81% of approved GMOs not studied for detailed health effects
A group of researchers set out to see how much evidence there is for the safety of crops containing the most common GM genes — for insect resistance and herbicide tolerance — for animals that eat them. They focused on histopathological investigations of the digestive tract in rats, since this would be the main target organ of any new toxic proteins produced by the GM process.
The researchers found that of 47 crop varieties approved by government regulators for animal or human consumption, there were peer-reviewed published studies for only 9. They could find no studies whatsoever for the other 38 approved varieties. This means that they could not find any published histopathology studies for 81% of approved GM crop varieties. What is more, the studies that were carried out were poorly conducted or reported.
The researchers concluded, “There is a lack of evidence to prove that these crop varieties are safe to eat.”
The study is a useful antidote to the recent review by former Monsanto scientist Alison Van Eenennaam, which claimed to show that over 100 billion animals had eaten GM feed with no ill effects.
1. Does eating GM crops harm the digestive tracts of rats? — Clear English summary
2. GM crops and the rat digestive tract: A critical review — Study abstract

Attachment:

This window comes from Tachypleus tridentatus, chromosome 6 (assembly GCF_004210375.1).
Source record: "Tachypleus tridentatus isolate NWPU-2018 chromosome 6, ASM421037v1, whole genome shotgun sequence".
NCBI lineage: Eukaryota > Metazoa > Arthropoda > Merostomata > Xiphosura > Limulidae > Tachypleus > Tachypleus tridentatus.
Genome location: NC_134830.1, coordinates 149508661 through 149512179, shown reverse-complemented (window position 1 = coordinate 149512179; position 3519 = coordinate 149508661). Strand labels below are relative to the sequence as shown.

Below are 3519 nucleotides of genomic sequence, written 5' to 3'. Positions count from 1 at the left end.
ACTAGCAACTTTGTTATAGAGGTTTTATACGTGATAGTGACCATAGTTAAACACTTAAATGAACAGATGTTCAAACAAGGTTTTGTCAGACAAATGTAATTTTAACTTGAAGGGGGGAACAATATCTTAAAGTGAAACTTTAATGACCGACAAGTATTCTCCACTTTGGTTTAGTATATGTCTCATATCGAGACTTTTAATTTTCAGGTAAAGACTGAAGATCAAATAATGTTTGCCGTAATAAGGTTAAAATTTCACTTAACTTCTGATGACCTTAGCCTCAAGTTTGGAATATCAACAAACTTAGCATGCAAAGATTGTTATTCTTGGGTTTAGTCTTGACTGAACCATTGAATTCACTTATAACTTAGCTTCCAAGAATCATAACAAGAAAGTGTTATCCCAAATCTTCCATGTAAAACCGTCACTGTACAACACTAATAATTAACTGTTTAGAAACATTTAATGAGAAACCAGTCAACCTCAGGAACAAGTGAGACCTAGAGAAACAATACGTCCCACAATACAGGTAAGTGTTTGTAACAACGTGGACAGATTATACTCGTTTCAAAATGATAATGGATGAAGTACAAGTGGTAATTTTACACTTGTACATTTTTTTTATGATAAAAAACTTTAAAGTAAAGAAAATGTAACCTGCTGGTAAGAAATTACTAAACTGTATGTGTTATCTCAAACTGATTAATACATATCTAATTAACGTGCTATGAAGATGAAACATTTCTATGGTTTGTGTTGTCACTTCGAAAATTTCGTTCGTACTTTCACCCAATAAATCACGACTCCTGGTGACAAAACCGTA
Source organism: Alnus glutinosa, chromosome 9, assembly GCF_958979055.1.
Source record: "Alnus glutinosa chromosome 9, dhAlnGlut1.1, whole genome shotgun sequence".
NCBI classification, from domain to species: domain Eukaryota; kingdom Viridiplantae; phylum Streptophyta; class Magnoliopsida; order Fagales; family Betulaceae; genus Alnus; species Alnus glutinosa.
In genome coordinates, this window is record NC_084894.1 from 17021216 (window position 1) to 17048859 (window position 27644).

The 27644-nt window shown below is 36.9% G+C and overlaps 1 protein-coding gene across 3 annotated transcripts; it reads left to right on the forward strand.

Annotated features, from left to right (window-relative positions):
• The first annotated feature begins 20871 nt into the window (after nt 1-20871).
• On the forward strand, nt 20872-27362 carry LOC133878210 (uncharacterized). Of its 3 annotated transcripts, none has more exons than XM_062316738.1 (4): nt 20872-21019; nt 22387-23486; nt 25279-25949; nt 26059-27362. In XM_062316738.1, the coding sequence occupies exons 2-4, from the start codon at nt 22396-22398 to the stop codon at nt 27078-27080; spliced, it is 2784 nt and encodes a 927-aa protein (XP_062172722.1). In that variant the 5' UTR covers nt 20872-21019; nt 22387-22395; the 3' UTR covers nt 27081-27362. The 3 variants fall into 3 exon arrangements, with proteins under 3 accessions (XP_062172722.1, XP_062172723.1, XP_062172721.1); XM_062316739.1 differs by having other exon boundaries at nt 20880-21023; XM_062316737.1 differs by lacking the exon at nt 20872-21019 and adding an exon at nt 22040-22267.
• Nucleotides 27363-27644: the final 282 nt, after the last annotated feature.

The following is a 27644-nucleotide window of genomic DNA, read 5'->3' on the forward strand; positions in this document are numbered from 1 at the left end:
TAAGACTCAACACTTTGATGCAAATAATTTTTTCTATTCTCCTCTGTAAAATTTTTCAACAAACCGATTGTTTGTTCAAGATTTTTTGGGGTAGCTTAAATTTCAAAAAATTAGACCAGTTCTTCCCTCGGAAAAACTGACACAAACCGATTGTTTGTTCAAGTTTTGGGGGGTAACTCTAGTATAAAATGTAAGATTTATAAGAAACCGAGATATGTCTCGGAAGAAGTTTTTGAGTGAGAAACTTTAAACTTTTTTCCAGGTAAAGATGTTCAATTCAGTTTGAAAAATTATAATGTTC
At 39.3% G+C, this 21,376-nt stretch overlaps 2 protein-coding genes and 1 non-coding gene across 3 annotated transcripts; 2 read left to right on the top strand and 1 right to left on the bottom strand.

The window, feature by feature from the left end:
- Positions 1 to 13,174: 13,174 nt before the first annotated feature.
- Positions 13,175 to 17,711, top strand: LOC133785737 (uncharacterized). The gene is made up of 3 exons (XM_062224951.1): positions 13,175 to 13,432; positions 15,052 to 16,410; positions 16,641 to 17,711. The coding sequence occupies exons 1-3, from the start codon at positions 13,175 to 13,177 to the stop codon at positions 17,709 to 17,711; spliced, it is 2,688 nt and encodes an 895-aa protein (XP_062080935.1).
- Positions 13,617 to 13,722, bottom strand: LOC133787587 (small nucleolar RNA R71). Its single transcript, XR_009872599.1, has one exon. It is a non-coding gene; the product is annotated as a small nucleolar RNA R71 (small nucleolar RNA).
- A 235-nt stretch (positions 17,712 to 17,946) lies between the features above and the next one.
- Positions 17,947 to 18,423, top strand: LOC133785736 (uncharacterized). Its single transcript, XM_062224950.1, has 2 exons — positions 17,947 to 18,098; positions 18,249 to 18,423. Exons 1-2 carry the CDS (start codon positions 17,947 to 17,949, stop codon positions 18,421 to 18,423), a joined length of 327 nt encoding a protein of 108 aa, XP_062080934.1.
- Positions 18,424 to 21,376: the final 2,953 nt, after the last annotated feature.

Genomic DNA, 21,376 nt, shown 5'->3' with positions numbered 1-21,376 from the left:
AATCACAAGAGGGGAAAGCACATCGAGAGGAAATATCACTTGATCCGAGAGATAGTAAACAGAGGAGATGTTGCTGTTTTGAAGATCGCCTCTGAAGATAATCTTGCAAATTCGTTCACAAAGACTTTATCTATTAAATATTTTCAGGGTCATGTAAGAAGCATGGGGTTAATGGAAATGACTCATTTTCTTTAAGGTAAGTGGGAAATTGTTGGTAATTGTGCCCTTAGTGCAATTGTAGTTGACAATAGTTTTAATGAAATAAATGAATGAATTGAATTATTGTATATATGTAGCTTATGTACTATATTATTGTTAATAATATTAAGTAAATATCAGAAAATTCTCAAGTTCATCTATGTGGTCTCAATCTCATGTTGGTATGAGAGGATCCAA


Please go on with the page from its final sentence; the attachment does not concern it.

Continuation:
1. Does eating GM crops harm the digestive tracts of rats?
A review of the scientific evidence
Clear English summary of paper by Dr Judy Carman
29 September 2014
This is a briefing about a new, peer-reviewed scientific paper titled: GM crops and the rat digestive tract: A critical review, by Irena Zdziarski, Dr John Edwards, Dr Judy Carman and Dr Julie Haynes*. The paper is a review done by researchers at the University of Adelaide, Flinders University and the Institute of Health and Environmental Research, all based in South Australia. The paper reviewed published studies where the health of rats was assessed after the rats were fed certain GM crops.
The most common types of GM crops are designed to do one of two things. The first type has a gene inserted into it (often the EPSPS gene) which causes the plant to make a new protein that allows the plant to survive being sprayed with a herbicide such as glyphosate. The most common of these are called Roundup Ready crops. The second type of crop has a gene inserted into it (often the cry1Ab or cry3Bb1 genes) so that the plant makes a new protein that is an insecticide, so that when an insect eats the plant, the insect also eats the new insecticidal protein, which results in the insect dying. GM crops are often now grown with two or more of these genes in them at the same time.